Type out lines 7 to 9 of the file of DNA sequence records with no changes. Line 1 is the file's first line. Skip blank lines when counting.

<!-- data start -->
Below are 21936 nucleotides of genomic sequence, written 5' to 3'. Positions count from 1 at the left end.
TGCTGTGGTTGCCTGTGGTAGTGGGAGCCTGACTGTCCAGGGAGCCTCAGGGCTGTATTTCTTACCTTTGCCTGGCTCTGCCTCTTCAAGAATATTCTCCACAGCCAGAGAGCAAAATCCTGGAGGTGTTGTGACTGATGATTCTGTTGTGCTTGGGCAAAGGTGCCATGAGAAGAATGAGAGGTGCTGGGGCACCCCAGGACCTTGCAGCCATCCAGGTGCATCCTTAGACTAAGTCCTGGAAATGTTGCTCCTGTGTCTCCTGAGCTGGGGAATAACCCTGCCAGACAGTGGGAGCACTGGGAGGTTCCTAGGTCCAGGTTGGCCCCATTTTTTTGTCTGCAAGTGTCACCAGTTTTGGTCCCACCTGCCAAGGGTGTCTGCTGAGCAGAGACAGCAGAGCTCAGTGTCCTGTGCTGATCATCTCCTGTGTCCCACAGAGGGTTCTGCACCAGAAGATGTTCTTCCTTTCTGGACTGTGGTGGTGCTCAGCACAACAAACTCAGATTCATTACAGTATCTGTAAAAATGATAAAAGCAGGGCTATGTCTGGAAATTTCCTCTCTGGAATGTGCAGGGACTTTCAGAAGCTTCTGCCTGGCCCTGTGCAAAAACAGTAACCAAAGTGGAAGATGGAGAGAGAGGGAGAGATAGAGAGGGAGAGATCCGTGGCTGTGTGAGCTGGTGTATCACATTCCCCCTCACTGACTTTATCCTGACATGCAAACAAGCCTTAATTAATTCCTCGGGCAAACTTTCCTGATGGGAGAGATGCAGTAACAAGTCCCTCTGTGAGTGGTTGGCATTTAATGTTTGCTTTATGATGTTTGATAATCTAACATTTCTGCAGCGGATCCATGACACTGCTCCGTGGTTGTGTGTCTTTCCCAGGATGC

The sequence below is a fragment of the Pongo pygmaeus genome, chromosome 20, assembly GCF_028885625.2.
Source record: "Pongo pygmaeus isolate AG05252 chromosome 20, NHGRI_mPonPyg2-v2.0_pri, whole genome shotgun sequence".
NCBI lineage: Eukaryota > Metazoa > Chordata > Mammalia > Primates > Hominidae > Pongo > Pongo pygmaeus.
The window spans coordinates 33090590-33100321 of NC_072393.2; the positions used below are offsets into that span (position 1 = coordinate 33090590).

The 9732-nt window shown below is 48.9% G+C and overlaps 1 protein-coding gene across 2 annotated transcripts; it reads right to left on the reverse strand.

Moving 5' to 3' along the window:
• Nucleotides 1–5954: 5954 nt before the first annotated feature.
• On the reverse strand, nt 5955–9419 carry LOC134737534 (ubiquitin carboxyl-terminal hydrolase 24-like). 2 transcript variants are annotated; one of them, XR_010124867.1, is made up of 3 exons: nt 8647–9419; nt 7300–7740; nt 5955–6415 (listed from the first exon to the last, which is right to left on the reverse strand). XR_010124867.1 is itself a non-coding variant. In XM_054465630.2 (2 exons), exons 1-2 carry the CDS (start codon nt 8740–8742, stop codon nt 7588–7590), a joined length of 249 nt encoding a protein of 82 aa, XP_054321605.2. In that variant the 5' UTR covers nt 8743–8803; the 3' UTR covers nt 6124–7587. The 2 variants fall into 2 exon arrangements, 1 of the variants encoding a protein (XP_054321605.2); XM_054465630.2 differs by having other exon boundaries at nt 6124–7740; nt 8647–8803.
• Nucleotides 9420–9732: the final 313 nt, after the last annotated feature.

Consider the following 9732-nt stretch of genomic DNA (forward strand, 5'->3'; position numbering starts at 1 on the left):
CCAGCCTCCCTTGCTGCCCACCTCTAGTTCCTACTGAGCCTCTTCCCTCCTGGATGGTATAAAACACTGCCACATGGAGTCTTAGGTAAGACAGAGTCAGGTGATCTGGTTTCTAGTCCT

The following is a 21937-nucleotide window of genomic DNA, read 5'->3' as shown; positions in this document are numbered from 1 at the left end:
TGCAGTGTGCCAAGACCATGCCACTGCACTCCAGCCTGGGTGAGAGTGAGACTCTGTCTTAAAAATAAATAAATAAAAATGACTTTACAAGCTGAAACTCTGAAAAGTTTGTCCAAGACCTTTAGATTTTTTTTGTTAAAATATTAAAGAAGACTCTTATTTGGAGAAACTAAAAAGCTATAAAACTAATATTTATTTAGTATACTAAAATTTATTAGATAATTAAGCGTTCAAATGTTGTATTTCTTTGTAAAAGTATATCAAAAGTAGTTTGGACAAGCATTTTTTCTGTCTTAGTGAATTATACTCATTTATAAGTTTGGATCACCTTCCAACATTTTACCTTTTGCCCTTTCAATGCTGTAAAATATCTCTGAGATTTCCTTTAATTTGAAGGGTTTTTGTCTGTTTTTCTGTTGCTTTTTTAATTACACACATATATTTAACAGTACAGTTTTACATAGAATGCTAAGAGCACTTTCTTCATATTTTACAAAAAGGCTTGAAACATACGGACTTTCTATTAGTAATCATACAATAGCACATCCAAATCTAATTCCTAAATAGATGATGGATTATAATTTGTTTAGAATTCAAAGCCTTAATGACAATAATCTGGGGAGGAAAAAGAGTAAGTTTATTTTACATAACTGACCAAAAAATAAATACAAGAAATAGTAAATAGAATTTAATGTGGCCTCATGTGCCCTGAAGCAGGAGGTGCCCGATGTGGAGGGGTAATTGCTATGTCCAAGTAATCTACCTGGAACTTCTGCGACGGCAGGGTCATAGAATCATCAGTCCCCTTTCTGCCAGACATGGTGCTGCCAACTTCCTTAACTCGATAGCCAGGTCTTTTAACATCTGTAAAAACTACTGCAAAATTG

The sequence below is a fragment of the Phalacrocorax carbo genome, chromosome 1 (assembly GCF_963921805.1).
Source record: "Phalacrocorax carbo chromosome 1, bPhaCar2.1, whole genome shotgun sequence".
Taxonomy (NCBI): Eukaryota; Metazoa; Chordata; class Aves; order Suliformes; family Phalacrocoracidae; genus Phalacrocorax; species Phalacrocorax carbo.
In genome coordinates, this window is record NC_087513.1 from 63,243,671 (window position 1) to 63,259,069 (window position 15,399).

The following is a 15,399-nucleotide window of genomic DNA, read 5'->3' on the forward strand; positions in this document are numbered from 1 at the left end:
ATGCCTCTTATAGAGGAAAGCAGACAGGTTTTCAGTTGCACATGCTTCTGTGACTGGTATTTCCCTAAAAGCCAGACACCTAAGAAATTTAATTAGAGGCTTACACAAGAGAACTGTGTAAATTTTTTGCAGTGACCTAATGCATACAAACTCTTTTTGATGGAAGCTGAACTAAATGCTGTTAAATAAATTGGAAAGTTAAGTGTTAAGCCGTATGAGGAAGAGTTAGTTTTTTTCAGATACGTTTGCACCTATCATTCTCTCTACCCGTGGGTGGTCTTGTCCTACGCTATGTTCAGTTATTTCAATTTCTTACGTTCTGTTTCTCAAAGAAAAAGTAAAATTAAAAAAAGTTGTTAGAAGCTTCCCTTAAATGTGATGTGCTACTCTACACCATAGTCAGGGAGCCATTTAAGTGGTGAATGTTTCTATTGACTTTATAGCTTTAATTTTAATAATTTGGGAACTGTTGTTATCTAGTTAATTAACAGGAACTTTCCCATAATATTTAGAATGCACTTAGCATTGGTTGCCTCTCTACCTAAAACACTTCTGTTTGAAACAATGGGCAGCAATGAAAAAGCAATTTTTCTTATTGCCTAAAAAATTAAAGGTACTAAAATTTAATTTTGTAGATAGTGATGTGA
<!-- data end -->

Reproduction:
The 9732-nt window shown below is 48.9% G+C and overlaps 1 protein-coding gene across 2 annotated transcripts; it reads right to left on the reverse strand.

Moving 5' to 3' along the window:
• Nucleotides 1–5954: 5954 nt before the first annotated feature.